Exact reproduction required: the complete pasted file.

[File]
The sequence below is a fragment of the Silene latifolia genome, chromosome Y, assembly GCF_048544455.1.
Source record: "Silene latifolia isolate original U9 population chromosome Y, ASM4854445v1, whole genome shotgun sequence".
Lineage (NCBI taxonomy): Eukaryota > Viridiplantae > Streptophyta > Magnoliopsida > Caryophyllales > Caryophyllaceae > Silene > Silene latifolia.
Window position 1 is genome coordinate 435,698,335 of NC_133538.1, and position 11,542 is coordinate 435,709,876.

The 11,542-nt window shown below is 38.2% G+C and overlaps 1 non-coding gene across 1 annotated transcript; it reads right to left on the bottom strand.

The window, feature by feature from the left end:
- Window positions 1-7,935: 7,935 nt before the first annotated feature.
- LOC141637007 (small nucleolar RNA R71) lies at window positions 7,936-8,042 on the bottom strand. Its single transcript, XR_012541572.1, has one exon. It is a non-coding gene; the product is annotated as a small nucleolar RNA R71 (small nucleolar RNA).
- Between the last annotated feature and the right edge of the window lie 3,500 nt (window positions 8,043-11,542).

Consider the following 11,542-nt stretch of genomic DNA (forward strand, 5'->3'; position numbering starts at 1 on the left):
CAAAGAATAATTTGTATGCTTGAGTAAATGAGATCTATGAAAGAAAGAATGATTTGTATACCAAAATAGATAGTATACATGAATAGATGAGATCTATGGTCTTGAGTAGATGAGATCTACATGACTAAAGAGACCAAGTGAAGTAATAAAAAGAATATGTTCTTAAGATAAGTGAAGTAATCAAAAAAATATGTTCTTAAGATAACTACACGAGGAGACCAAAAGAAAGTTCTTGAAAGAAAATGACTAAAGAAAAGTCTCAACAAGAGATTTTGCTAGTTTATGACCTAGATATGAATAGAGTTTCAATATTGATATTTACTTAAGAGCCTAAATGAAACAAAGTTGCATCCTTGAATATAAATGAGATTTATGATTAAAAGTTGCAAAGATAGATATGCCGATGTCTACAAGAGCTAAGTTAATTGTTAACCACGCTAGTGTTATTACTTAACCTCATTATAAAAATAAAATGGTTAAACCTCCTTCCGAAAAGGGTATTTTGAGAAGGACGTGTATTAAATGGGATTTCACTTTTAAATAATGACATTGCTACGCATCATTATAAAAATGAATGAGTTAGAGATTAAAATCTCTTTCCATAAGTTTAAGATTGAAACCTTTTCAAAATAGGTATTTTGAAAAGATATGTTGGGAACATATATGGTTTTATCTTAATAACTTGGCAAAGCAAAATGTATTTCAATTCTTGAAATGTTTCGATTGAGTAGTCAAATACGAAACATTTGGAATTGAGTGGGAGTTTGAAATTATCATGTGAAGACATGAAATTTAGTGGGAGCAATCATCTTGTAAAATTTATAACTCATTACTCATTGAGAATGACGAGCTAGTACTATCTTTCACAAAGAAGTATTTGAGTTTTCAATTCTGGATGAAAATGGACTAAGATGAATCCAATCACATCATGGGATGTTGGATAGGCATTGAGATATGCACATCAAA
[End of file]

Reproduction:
The sequence below is a fragment of the Silene latifolia genome, chromosome Y, assembly GCF_048544455.1.
Source record: "Silene latifolia isolate original U9 population chromosome Y, ASM4854445v1, whole genome shotgun sequence".
Lineage (NCBI taxonomy): Eukaryota > Viridiplantae > Streptophyta > Magnoliopsida > Caryophyllales > Caryophyllaceae > Silene > Silene latifolia.
Window position 1 is genome coordinate 435,698,335 of NC_133538.1, and position 11,542 is coordinate 435,709,876.

The 11,542-nt window shown below is 38.2% G+C and overlaps 1 non-coding gene across 1 annotated transcript; it reads right to left on the bottom strand.

The window, feature by feature from the left end:
- Window positions 1-7,935: 7,935 nt before the first annotated feature.
- LOC141637007 (small nucleolar RNA R71) lies at window positions 7,936-8,042 on the bottom strand. Its single transcript, XR_012541572.1, has one exon. It is a non-coding gene; the product is annotated as a small nucleolar RNA R71 (small nucleolar RNA).
- Between the last annotated feature and the right edge of the window lie 3,500 nt (window positions 8,043-11,542).

Consider the following 11,542-nt stretch of genomic DNA (forward strand, 5'->3'; position numbering starts at 1 on the left):
CAAAGAATAATTTGTATGCTTGAGTAAATGAGATCTATGAAAGAAAGAATGATTTGTATACCAAAATAGATAGTATACATGAATAGATGAGATCTATGGTCTTGAGTAGATGAGATCTACATGACTAAAGAGACCAAGTGAAGTAATAAAAAGAATATGTTCTTAAGATAAGTGAAGTAATCAAAAAAATATGTTCTTAAGATAACTACACGAGGAGACCAAAAGAAAGTTCTTGAAAGAAAATGACTAAAGAAAAGTCTCAACAAGAGATTTTGCTAGTTTATGACCTAGATATGAATAGAGTTTCAATATTGATATTTACTTAAGAGCCTAAATGAAACAAAGTTGCATCCTTGAATATAAATGAGATTTATGATTAAAAGTTGCAAAGATAGATATGCCGATGTCTACAAGAGCTAAGTTAATTGTTAACCACGCTAGTGTTATTACTTAACCTCATTATAAAAATAAAATGGTTAAACCTCCTTCCGAAAAGGGTATTTTGAGAAGGACGTGTATTAAATGGGATTTCACTTTTAAATAATGACATTGCTACGCATCATTATAAAAATGAATGAGTTAGAGATTAAAATCTCTTTCCATAAGTTTAAGATTGAAACCTTTTCAAAATAGGTATTTTGAAAAGATATGTTGGGAACATATATGGTTTTATCTTAATAACTTGGCAAAGCAAAATGTATTTCAATTCTTGAAATGTTTCGATTGAGTAGTCAAATACGAAACATTTGGAATTGAGTGGGAGTTTGAAATTATCATGTGAAGACATGAAATTTAGTGGGAGCAATCATCTTGTAAAATTTATAACTCATTACTCATTGAGAATGACGAGCTAGTACTATCTTTCACAAAGAAGTATTTGAGTTTTCAATTCTGGATGAAAATGGACTAAGATGAATCCAATCACATCATGGGATGTTGGATAGGCATTGAGATATGCACATCAAA